Written by Clay Smith
In this single center, 27% of urgent care (UC) to pediatric emergency department (PED) transfers were likely unnecessary and resulted in discharge with no ED resource utilization.
Why does this matter?
Referral to the ED means time and money to families. Unnecessary referral to the ED means wasted time and money. Also, in an era of ED overcrowding, unnecessary referrals contribute to higher ED volume.
They don’t all need to come to the PED
This was a retrospective chart review of patients transferred to a PED from UC. They found that 27% (29/109) of all UC referrals to the PED were discharged with no PED resource utilization. This suggests that these transfers may not have been necessary. Overall, 85% of all UC to PED transfers were discharged home. There are several limitations. Perhaps the condition of the patient markedly improved by the time they arrived in the ED. This can certainly happen. Maybe the UC felt the child needed a longer period of observation. Or maybe the UC got an incomplete history that was further clarified by family in the PED that allowed for safe discharge. Maybe the PED should have done more for the patients who were sent, were wrong to discharge them, and patients went to another ED outside that hospital system when they worsened. There are many legitimate reasons for seemingly unnecessary transfers. And it’s easy to play “armchair quarterback.” But this study, which fits with my experience, suggests that many UC to PED (or ED) transfers could be avoided.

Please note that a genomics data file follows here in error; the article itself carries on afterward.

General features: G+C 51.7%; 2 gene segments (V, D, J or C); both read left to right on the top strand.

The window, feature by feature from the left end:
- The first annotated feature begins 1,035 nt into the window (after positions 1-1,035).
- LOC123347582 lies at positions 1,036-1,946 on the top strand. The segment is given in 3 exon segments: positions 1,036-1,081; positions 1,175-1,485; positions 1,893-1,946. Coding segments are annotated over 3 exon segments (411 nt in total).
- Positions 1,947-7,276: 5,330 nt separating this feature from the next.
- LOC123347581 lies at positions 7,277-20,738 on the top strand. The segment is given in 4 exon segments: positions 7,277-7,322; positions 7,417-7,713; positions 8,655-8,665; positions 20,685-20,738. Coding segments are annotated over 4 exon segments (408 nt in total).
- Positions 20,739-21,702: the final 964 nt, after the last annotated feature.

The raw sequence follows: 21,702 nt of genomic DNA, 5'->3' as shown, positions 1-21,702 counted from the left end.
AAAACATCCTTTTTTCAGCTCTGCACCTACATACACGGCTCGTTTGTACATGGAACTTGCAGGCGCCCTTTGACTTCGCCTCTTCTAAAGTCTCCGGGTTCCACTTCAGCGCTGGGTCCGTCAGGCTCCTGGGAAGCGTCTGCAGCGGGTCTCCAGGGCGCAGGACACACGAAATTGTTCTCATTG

Urgent Care Transfers to an Academic Pediatric Emergency Department. Pediatr Emerg Care. 2018 Mar;34(3):185-188. doi: 10.1097/PEC.0000000000001297.
Open in Read by QxMD
Reviewed by Thomas Davis